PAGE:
Religion in India: Tolerance and Segregation
7. Religious practices
By several standard measures, Indians are highly religious. A majority of Indian adults pray daily (60%), more than two-thirds visit a house of worship at least monthly (71%), and an overwhelming share say religion is very important in their lives (84%). Previous Pew Research Center surveys show much less importance given to religion in several other regions of the world, including Western Europe, Central and Eastern Europe, Israel, Latin America and the United States. Only in sub-Saharan Africa and some regions with large Muslim populations do similar or higher shares of the public say religion is very important to them.
For many Indians, the high importance of religion is reflected in religious practices centered at home. Roughly eight-in-ten Indian adults (81%) have an altar, shrine or religious symbol in their home for worship, and a similar share (78%) say they have invited a religious leader to conduct religious rites at their home. These home-based religious practices are widely followed among both Hindus and members of smaller religious communities.
Some other religious and spiritual practices, though, are much less common. For instance, while yoga is strongly promoted by the Indian government as a core Indian practice, 62% of Indians report never practicing yoga. Scripture reading is also not as common: Most Indian adults (58%) say they read or listen to recitation of scripture either on a yearly basis or less often than that, including about one-in-five (22%) who say they never do this.
Buddhists are the least likely group to engage in many of these religious practices. And Southern Indians are often less observant than other Indians by these measures.
Several of the religious practices covered in the survey are common among Hindus regardless of demographic background or political preference. But among Hindus, nationalist attitudes and support for the Bharatiya Janata Party (BJP) are connected with somewhat higher levels of religious practice. For example, those who say it is very important to be Hindu to be truly Indian are more likely than other Hindus to meditate at least weekly (55% vs. 35%). And Hindus who have a favorable view of the BJP are more likely than those who have an unfavorable view of the party to say they have received purification by taking a dip in a holy body of water, such as the Ganges River (68% vs. 58%).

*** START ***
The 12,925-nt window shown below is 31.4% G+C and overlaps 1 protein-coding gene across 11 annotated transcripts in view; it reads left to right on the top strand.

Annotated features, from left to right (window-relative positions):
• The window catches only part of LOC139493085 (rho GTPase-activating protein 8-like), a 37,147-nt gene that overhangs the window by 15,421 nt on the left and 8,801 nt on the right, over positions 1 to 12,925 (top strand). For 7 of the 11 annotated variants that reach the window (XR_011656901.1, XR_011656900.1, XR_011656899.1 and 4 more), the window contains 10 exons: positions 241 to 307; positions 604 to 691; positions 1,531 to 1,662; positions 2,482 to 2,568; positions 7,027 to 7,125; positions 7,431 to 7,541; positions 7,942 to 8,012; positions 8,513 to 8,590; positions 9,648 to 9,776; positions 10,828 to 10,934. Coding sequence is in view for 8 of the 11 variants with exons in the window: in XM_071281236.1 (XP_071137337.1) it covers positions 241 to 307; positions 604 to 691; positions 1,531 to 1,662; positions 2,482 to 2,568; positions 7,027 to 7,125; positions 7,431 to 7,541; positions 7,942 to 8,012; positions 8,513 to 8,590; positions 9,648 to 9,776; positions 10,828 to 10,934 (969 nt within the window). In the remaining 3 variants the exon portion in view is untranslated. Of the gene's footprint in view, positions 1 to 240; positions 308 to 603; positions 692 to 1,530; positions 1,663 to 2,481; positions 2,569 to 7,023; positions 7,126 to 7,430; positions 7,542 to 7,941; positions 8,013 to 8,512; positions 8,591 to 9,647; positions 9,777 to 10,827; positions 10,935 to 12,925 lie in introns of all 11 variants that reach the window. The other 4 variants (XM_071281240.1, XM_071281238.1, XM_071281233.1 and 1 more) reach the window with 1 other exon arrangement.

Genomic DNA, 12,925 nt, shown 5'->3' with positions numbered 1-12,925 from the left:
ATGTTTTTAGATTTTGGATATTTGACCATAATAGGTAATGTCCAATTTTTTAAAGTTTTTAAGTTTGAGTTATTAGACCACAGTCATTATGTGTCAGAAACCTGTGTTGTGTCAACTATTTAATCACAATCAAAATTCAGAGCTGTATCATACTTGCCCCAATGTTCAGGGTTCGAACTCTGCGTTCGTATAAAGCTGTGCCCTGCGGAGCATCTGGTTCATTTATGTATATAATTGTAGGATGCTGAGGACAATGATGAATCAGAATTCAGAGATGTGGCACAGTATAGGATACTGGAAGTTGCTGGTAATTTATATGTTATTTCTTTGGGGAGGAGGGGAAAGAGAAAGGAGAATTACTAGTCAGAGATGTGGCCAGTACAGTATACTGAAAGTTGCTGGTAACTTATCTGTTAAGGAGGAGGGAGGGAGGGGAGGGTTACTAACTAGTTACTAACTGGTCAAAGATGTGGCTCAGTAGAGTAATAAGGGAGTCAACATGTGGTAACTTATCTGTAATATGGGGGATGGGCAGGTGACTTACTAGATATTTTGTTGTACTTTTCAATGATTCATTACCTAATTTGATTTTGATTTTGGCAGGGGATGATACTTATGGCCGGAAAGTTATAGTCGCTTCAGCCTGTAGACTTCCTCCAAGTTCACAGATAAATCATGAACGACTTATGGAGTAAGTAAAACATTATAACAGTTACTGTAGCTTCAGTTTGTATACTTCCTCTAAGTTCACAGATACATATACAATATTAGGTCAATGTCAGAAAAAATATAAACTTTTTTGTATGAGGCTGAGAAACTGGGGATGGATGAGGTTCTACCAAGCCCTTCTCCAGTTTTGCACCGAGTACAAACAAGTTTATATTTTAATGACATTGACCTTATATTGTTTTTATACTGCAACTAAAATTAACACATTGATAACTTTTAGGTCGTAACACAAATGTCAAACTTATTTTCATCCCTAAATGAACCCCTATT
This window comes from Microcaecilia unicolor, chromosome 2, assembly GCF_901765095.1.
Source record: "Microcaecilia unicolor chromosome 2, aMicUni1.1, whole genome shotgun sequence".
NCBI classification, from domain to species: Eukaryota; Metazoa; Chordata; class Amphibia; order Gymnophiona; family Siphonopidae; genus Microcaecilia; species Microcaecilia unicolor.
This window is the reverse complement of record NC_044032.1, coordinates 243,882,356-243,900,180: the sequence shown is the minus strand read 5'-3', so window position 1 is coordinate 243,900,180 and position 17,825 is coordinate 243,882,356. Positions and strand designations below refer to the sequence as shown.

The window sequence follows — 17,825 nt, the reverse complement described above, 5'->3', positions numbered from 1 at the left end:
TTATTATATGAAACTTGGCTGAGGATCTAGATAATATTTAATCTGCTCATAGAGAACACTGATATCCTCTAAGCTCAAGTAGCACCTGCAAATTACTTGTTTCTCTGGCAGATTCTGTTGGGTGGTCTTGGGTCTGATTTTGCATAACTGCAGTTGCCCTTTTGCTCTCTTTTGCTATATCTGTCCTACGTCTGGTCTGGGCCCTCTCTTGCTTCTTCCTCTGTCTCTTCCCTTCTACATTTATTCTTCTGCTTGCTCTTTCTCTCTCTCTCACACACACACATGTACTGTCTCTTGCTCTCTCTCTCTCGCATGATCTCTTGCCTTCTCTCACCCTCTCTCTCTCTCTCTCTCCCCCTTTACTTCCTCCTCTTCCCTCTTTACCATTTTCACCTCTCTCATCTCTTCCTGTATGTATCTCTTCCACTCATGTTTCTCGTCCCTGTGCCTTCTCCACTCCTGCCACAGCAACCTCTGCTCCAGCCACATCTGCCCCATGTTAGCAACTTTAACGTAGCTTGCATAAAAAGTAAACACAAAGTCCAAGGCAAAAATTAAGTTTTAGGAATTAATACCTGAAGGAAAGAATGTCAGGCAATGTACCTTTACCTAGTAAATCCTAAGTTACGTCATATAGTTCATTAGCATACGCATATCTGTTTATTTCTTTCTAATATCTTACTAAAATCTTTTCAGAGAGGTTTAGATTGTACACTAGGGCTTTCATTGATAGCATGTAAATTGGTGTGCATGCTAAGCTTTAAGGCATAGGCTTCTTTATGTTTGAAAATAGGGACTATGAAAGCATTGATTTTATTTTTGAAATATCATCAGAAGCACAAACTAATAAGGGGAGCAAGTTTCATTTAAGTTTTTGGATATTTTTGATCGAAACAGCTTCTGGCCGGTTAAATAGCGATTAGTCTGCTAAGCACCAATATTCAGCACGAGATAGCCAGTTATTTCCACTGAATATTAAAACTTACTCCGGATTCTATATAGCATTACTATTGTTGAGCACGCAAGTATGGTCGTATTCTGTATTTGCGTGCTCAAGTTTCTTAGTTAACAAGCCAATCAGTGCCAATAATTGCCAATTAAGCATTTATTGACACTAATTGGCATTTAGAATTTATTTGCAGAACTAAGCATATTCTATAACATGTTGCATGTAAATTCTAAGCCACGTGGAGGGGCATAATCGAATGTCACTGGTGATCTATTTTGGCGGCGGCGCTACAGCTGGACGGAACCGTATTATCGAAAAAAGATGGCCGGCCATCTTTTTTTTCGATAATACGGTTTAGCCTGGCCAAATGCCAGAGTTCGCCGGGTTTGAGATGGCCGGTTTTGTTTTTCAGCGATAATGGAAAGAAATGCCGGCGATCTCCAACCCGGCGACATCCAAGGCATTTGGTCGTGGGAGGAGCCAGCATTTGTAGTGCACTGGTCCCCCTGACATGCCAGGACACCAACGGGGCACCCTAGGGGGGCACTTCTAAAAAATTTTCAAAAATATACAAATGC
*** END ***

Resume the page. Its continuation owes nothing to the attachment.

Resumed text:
Southern Indians least likely to say religion is very important in their life
Indians overwhelmingly say that religion is very important in their lives (84%), including majorities in each of the country’s major religious groups. Christians are the least likely religious community to feel religion plays a very important role in their personal lives, but still, fully three-quarters (76%) say this is the case. And most others, both among Christians and the population as a whole, say religion is “somewhat” important to them; just 3% of Indian adults say religion is “not too” or “not at all” important in their lives.
Roughly nine-in-ten Indians in the country’s Central region (92%) say religion is very important to them, while far fewer Southern Indians (69%) feel this way. And rural Indians are somewhat more likely than those who live in cities to place great importance on religion (86% vs. 81%).
College graduates are modestly less likely than other Indians to say religion has high importance in their life (80% vs. 85%).
Indians regularly visit their houses of worship
The survey, conducted before the Indian government began imposing lockdowns in response to the COVID-19 outbreak, asked Indians how frequently they visit religious sites or houses of worship. Hindus, Buddhists and Jains were asked about visiting temples; Muslims about visiting mosques for namaz; Sikhs about visiting gurdwaras; and all other respondents, including Christians, about attending religious services. Most Indians (71%) say they visit these religious sites at least once a month. (The survey also asked people if they have prayed, meditated or performed a ritual at houses of worship outside of their own religious group; see Chapter 2.)